During National Science Week, we caught up with a Marist Sisters’ College Woolwich graduate who has followed in the footsteps of 20th century scientists Einstein and Rosalind Franklin and made a breakthrough discovery of her own.

Meet Dr Linda Thomas.

Dr Thomas developed a passion for asking questions at a young age, never imagining it could lead to a career as a clinical psychologist and mucosal immunologist. Or that she might one day be quoted in her field.

The human body

The human body. Photo: Robina Weermeijer on Unsplash.

“Commencing with the first black box, our brain and our mind, I studied neuroscience after leaving school and, later, the immune system, ending up integrating the two disciples to research the gut-brain axis,” Dr Thomas said, making reference to how the gut and the brain talk to each other.

“As part of my research in the areas of mental illness, dementia, as well as respiratory infection, I discovered a novel (i.e. previously unknown) protein and went on to formulate a cystic fibrosis vaccine in which I held two patents,” Dr Thomas said.

She said she feels privileged “to be able to help people experiencing physical and mental health difficulties, to treat their gut so they can improve their neural development, their capacity to learn and to function better generally.”

“Looking back to those days of early high school, I couldn’t have foreseen that my future would have found me researching and working in this exciting and developing field,” Dr Thomas said.

“However, I am sure that the groundwork was laid in that classroom-school environment.”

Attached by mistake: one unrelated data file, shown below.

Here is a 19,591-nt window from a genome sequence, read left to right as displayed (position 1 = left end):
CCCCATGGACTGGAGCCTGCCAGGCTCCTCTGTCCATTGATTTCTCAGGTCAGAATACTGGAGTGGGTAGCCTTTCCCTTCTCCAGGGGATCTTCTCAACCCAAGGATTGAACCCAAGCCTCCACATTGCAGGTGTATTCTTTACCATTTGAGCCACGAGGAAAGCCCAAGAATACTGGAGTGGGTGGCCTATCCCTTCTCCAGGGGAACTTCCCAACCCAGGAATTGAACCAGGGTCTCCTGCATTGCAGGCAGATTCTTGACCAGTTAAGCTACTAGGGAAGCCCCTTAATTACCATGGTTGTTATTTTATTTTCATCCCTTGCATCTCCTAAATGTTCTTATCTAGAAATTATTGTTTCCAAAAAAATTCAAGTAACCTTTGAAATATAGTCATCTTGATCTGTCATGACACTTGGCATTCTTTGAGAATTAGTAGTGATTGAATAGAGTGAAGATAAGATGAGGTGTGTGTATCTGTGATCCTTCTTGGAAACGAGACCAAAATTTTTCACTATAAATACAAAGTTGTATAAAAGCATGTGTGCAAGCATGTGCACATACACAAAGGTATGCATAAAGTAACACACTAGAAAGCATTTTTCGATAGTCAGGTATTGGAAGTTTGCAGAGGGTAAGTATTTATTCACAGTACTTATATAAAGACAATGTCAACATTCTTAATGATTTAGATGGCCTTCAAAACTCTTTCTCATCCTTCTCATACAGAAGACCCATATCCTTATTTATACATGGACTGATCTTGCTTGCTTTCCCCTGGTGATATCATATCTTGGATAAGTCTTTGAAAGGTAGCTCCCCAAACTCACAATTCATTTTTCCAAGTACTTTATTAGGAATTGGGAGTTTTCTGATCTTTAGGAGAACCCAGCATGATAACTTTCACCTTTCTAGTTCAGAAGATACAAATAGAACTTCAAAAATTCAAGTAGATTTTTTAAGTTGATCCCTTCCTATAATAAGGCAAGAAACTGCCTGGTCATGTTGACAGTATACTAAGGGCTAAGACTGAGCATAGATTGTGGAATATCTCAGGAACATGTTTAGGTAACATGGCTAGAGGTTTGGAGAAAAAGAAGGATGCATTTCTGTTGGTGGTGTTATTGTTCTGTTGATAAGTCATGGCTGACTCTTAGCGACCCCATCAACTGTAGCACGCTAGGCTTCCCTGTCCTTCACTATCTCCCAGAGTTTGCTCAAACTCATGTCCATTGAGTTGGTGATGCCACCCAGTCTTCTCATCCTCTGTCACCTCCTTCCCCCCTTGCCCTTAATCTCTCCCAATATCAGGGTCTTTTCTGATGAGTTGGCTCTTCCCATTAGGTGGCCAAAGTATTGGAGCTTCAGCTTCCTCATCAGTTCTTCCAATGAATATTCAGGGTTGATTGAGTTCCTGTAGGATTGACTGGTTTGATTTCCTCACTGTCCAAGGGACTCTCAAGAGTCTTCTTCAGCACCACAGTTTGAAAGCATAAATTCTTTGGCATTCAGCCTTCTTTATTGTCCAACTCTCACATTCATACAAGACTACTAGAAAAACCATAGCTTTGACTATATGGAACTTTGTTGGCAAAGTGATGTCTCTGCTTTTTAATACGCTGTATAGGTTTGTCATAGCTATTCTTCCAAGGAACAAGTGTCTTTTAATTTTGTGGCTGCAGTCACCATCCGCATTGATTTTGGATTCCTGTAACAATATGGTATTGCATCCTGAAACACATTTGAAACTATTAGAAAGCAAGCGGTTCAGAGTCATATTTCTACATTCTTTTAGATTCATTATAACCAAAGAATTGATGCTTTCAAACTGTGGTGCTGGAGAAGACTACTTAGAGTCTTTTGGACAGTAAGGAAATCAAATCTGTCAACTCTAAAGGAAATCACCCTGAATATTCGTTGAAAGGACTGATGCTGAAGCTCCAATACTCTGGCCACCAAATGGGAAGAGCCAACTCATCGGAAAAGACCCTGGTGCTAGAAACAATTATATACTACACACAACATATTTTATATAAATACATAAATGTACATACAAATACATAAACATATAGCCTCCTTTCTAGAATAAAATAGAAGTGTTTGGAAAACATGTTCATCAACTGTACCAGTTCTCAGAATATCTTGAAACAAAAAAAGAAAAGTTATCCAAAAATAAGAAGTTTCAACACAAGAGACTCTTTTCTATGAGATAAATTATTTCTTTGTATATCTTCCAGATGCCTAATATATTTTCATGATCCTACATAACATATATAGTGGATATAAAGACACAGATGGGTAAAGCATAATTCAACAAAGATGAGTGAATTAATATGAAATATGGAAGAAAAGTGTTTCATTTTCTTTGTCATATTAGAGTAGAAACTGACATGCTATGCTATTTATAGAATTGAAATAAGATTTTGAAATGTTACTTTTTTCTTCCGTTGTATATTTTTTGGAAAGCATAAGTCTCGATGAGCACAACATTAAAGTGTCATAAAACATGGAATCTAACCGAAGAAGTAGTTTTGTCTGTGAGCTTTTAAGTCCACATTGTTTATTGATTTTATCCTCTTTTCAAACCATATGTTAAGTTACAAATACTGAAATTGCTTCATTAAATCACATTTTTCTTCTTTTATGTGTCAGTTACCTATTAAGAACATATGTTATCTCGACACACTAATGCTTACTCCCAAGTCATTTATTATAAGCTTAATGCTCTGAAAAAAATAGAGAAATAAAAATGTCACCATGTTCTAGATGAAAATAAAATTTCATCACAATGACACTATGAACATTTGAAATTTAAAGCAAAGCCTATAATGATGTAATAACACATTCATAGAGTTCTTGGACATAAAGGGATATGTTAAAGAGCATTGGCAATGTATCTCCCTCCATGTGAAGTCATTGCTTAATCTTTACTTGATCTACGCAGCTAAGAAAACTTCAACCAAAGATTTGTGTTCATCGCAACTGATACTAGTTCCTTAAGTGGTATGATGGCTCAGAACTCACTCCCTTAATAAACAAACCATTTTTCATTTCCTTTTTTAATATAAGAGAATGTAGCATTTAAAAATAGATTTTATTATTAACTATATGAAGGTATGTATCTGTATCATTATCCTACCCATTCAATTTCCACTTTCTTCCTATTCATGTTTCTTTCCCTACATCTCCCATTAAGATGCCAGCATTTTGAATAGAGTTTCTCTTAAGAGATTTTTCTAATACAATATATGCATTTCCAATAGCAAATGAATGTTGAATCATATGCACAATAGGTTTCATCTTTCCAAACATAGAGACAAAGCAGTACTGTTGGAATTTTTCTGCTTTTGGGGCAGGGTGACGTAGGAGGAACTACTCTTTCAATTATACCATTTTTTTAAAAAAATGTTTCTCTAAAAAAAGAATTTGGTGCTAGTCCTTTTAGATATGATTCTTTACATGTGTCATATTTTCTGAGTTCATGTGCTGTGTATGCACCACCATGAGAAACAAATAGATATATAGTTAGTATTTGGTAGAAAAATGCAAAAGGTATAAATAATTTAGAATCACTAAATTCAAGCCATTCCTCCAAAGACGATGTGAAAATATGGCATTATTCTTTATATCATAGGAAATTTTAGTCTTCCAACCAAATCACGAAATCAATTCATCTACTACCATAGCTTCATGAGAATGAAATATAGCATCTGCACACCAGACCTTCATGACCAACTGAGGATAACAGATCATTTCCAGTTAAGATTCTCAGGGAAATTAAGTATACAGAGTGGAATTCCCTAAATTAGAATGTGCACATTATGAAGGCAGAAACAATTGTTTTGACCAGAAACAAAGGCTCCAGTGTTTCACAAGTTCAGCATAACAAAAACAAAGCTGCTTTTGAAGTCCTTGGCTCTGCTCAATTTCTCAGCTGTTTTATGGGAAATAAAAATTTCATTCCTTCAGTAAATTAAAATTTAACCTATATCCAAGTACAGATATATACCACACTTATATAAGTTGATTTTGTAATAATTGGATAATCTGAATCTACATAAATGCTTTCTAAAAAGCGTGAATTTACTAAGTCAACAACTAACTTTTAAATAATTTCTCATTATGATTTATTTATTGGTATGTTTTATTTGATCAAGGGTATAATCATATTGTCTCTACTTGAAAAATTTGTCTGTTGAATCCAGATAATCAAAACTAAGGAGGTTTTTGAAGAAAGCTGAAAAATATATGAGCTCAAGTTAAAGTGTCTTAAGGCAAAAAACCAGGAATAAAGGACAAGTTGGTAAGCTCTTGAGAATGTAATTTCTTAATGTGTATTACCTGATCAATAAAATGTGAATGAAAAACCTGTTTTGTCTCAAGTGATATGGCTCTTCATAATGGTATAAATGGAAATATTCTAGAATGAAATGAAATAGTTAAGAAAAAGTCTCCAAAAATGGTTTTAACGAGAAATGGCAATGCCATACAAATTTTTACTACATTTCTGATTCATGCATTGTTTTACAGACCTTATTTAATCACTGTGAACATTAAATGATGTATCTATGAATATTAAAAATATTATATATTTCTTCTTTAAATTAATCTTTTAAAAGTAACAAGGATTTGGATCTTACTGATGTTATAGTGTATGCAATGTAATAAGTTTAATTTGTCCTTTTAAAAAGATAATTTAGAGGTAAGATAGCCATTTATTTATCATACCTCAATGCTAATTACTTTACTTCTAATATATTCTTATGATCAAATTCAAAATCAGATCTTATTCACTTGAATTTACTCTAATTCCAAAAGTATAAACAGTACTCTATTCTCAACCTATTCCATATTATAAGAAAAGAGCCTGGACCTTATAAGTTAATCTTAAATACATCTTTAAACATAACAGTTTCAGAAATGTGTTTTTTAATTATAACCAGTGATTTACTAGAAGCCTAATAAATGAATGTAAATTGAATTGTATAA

Photo: Michael Longmire on Unsplash

For many students, there is that one teacher who holds a special place in their hearts. For Dr Thomas, that person is Sister Marie Delacroix.

“Sister Marie Delacroix not only taught me how to love learning, but also showed me the importance of quiet persistence and service to others,” said Dr Thomas.

Dr Thomas is currently continuing her research on how gut health affects our emotions at the Australian National University, where she is a visiting fellow of the Research School of Epidemiology and Public Health.

“A thriving classroom environment, enthusiastic teachers to help you find your passion, and an education that is values-based – that’s the formula for success in science,” concluded Dr Thomas.

National Science Week

National Science Week is Australia’s annual celebration of science and technology.

Running each year in August, it features more than 1000 events around Australia, including those delivered by universities, schools, research institutions, libraries, museums and science centres.

The Deep Blue: Innovation For The Future Of Our Oceans teaching resource book has lesson plans, cases studies, activity ideas and links to resources for students from Foundation through to Year 10.